International Strategy for Disaster Reduction
Latin America and the Caribbean   

Newsletter ISDR Inform - Latin America and the Caribbean
Issue: 13/2006- 12/2006 - 11/2005 - 10/2005 - 9/2004 - 8/2003 - 7/2003 - 6/2002 - 5/2002 - 4/2001- 3/2001

Partners in Action


The Puebla-Panama Plan: A Mesoamerican Initiative with a Strong Disaster Reduction Component

The Puebla-Panama Plan (PPP), a proposal by the federal government of Mexico, was embraced by the countries of Central America—Belize, Costa Rica, El Salvador, Honduras, Nicaragua and Panama—and the Mexican southern and south-eastern states of Campeche, Chiapas, Guerrero, Oaxaca, Puebla, Quintana Roo, Tabasco, Veracruz and Yucatan. Its goal is to raise the quality of life of the Mesoamerican region’s 60 million inhabitants—32.5 million in Central America and 27.5 million in southern Mexico.(1)

The PPP proposes a comprehensive sustainable development strategy for the region by means of a series of initiatives and investment projects aimed at promoting environmentally sustainable development with respect for the cultural and ethnic diversity of its peoples.

This strategy not only seeks to reinforce integration efforts in Central America, but also to strengthen these efforts by including southern and southeast Mexico within the concept of a Mesoamerican region. The strategy of the Puebla-Panama Plan is based on the recognition of the multiple links that define the Mesoamerican region. It incorporates initiatives and projects aimed at promoting integration and encouraging dialogue among the authorities and civil society to help consolidate a shared vision of economic and social development.

These initiatives complement traditional efforts to support cooperation and collaboration within the framework of the Tuxtla Accords of 1991 between Mexico and Central America. In a sense, then, the Puebla-Panama Plan initiatives represent the beginning of a new dialogue and joint effort to overcome poverty and increase the quality of life of the peoples of Mesoamerica.

The Central American Natural Disaster Prevention and Mitigation Initiative

The purpose of this initiative is to promote natural disaster prevention and mitigation and incorporate risk management into all PPP projects. Three project areas have been defined:

  • Development of an Insurance Market against Catastrophic Risks. The goal is to develop an efficient private insurance market against major disasters and emergencies in the region, thereby encouraging the adoption of appropriate disaster prevention and mitigation policies.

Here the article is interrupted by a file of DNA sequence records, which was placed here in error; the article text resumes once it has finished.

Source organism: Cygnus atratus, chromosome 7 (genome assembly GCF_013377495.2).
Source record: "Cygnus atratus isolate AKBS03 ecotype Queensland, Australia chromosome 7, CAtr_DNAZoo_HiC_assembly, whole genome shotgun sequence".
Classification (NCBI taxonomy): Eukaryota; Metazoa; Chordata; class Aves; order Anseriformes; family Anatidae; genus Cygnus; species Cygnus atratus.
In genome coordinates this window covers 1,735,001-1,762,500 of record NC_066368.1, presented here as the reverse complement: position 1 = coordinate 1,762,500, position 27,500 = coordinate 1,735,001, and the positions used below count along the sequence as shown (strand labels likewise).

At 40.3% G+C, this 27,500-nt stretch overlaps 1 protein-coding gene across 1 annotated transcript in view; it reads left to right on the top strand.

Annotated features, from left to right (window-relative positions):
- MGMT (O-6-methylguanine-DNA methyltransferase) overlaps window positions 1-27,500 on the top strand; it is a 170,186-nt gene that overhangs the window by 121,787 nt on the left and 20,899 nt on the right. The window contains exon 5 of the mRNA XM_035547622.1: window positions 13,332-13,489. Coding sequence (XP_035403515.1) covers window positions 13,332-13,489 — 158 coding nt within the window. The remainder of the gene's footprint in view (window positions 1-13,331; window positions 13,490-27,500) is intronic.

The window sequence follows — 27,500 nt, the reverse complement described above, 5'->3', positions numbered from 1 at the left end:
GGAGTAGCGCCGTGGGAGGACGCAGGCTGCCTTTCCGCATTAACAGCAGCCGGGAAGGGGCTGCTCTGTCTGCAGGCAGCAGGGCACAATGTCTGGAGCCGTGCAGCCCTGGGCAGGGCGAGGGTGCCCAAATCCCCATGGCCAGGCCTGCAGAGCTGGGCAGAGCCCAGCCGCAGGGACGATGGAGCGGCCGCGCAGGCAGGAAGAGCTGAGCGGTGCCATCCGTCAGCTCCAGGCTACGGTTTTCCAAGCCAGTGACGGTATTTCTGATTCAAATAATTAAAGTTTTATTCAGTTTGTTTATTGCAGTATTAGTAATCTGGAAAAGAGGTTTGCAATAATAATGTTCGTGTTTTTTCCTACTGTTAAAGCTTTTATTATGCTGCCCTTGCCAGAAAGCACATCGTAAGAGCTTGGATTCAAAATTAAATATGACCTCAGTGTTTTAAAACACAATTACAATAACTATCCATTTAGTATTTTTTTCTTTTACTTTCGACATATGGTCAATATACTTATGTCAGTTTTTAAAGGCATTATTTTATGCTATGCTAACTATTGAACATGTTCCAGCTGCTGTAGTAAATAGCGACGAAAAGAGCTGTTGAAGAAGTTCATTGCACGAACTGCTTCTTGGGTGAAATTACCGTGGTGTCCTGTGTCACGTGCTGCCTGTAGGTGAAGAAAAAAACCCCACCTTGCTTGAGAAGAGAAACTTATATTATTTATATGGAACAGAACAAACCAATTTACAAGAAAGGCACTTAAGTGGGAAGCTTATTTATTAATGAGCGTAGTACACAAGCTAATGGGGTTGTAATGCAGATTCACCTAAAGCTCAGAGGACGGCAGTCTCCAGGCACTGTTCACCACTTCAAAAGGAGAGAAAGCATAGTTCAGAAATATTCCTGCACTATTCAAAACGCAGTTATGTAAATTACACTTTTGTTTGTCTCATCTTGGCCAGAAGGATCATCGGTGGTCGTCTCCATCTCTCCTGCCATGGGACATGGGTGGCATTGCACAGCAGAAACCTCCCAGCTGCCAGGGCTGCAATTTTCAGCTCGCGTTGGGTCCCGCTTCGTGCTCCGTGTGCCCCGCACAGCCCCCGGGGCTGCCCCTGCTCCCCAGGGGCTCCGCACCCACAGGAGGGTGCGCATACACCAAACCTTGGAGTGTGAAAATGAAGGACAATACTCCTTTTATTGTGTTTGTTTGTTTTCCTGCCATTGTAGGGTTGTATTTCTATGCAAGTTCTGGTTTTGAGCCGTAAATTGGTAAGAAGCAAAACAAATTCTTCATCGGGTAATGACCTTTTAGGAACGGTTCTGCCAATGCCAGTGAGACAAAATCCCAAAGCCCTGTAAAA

• Hydrometeorological Information for Competitiveness. The objective is to improve the collection and dissemination of climate and hydrometeorological data for public- and private-sector decision-making in order to save lives, reduce the negative impact of natural disasters and contribute directly to the competitiveness of the region.
  • Public Awareness for Disaster Prevention. The goal is to raise public awareness of the importance of risk management and disaster reduction, encouraging discussions at the national and regional level to promote prevention, mitigation, and vulnerability reduction, as well as their integration into local culture.

The first concrete step in this initiative was a meeting held in Panama on 25 February with the participation of representatives from Belize, Costa Rica, Guatemala, Nicaragua and Panama, and such regional and international bodies as the Central American Bank for Economic Integration (BCIE), the Central American Coordination Centre for Natural Disaster Prevention (CEPREDENAC), the Inter-American Development Bank (IDB), the International Strategy for Disaster Reduction (ISDR), the United Nations Development Programme (UNDP), and the United Nations Economic Commission for Latin America and the Caribbean (ECLAC).

The purpose of the meeting was to review the objectives and content of the three major project areas and set priorities for future actions. While Panama was assigned the overall coordination of the Subcommittee for Disaster Prevention and Mitigation, it was agreed that individual countries would act as focal points for each of the three project areas. Guatemala agreed to handle Development of the Insurance Market against Catastrophic Risks. Panama took over Hydrometeorological Information for Competitiveness, while Nicaragua agreed to act as a focal point for Public Awareness for Disaster Prevention.

Each country vowed to produce three documents identifying how they would adapt all three project area proposals to the characteristics of their own population and circumstances, and also assign priorities and design a process for implementing their focus objective in each of the participating countries. (The technical committee agreed to help in the development of this component.) The hope is that this transnational and cross-sectoral exercise will help to sharpen priorities, identify challenges, and strengthen networking among member states. A technical meeting will subsequently be held on each project area in order to devise specific projects for all the countries participating in the Puebla-Panama Plan.

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  1. Mesoamerica—meaning “Middle America”—is a region that is closely linked not only geographically but also ecologically and culturally, as the land-bridge between North and South America, the home of a significant proportion of the biodiversity of the Americas, and the traditional territory of Mayan, Chibcha and other Pre-Columbian indigenous groups.